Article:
Water is a vital component of healthy joints and cartilages as well. In fact, they contain about 80% water. When your body lacks water, your bones start grinding against each other, causing pain to your joints.
A well hydrated body means that your joints can handle movements like running, falling, jumping, without pain.
Depletion of fluids also causes muscle cramps and in this case, the fluid loss through perspiration/sweating plays a great role. The hotter you get, the more likely you are to get muscle cramps, so drinking enough fluids can reduce muscle cramping.
7. DRY AND ITCHY SKIN
Another sign that your body lacks water is dry, inelastic skin. How can you find out if your skin is dehydrated, you may ask? When pinched, the skin of a dehydrated person may remain “tented” and take some time to return to its flat appearance.
The skin is the largest organ in our body and all of its functions require fluid. A low water level in the body causes low sweating, which means the body cannot get rid of the dirt accumulated on the skin surface and neither can flush the toxins accumulated in the body. The result of this is the increased risk of acne, eczema as well as itchiness.
8. SKIPPING A BEAT – HEART PALPITATIONS
Does your heart unexpectedly start to race or pound, or feel like it keeps skipping beats? These sensations are called palpitations. Palpitations can appear out of the blue and disappear just as suddenly and can have many triggers and dehydration is one of them.
Researchers found that the heart rate changes are an average of three beats per minute for every 1% change in body weight resulting from dehydration.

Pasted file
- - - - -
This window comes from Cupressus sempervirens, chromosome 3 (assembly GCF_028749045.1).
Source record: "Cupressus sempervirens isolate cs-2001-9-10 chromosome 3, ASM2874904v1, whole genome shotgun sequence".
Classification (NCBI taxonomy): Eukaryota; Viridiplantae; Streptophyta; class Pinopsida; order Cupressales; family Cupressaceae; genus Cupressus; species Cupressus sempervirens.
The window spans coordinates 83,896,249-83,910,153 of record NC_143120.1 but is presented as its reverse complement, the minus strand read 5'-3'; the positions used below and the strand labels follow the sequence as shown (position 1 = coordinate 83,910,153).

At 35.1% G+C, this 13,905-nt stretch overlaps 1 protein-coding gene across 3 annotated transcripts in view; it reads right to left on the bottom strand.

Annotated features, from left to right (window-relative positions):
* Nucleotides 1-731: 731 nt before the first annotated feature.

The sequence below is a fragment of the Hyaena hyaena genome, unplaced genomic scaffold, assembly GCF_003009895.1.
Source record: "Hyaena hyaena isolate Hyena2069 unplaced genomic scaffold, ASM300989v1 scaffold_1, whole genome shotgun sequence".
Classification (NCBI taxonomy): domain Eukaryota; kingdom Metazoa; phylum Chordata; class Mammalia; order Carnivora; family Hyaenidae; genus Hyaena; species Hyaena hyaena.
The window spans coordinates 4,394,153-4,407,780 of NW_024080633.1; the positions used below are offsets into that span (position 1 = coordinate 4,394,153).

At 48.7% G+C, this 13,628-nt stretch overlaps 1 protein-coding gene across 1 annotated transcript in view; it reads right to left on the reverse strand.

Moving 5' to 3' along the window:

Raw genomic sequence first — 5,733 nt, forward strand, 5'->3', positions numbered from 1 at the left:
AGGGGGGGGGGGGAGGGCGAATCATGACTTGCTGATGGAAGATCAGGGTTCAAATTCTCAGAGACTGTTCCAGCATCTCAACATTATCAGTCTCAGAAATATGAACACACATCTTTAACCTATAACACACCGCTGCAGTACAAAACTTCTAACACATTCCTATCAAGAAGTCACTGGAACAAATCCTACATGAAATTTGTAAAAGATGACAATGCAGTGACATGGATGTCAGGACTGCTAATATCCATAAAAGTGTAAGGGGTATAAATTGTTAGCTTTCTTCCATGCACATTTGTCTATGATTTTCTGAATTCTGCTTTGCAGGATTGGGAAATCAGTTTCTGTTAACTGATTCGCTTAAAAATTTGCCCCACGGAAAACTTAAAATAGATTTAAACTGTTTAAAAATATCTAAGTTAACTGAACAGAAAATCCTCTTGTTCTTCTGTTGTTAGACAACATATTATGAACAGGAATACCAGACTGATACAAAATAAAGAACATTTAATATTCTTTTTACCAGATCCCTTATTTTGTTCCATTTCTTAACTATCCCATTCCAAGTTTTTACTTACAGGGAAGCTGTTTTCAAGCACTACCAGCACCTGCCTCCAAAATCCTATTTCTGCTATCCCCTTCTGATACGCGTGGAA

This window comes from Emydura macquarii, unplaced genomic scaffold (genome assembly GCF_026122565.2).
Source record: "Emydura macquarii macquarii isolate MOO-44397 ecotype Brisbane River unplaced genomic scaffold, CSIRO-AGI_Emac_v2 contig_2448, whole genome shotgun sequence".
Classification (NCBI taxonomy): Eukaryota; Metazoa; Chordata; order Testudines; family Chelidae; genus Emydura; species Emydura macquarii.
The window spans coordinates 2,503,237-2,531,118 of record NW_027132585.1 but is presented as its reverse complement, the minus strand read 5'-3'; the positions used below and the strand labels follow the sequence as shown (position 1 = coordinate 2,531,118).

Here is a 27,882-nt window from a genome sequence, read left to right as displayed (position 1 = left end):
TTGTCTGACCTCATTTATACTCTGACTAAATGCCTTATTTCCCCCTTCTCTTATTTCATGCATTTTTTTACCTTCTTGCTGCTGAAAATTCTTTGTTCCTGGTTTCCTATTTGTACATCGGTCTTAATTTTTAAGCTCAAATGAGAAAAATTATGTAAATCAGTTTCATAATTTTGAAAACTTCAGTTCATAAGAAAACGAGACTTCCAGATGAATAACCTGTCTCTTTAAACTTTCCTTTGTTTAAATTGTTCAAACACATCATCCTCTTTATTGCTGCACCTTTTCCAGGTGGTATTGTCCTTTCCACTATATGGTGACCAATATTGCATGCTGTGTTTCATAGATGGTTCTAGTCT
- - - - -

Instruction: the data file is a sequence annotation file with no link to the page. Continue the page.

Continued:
What happens in your body when it lacks water is actually a change in electrolytes leading to a low blood pressure which puts extra stress on your body while your heart needs to beat faster to keep up with the stress.
Now that you know more about symptoms of dehydration, what are the chances that many of the symptoms that you blame on menopause is just your body craving for more water?
If chugging several glasses of water every day seems like a torture to you, here are some ideas to improve your water drinking experience:
- Add a bit of excitement to your plain water by dunking fresh fruit (grapefruit, lemon, strawberries), veggie slices (cucumber, ginger, celery), and/or herbs (basil, mint, lavender) to your carafe.Check 10 Fruit-Infused Waters to Stay Hydrated to get more inspiration.
- Drink a glass of water after every bathroom break or fill up and drink a small cup every time you stand up from the desk or go into the kitchen.
- Sip before every meal – by drinking a full glass of water before every meal you not only stay hydrated but also curb calorie intake because it causes you to feel full.
- Use an app to track your cups – keeping up with how many glasses you’ve finished can be fun with the help of an app. Search for drinking water apps, choose the one that makes more sense to you, and set daily alarms and reminders.
- Dilute sugary drinks with water and ice – if drinking juice, lemonade, or iced tea is a habit, water them down with pure water aiming for a one to one ratio. You will still get the sweetness you are craving but you will get also a healthy dose of water.
- Keep a jug or carafe at your desk, by the bed at home or on the kitchen counter as a permanent reminder to drink up.
- Invest in a good filter – filtered water can taste better than the one coming from the tap.
- Choose sparkling water over soda – add some lemon juice and enjoy drinking it like a fancy cocktail (only without alcohol).
- Eat water-rich foods – a sneaky way to “eat” your water, and a very pleasant way, is to add fruits and veggies with high water content to your daily diet. Some top picks include cucumber (96% water), zucchini (95% water), watermelon (92% water) and grapefruit (91% water).
- Stick to a one-to-one rule when drinking alcohol – this is a great strategy to avoid a hangover and get plenty of water in your system to balance the sugar packed alcoholic drinks.
Laura Peischl, BA, INHC
Laura is a Certified Integrative Nutrition Health Coach, Holistic Menopause Health Specialist and Certified Hormone Health and Wellness practitioner. She is the founder and owner of Feel Good Menopause.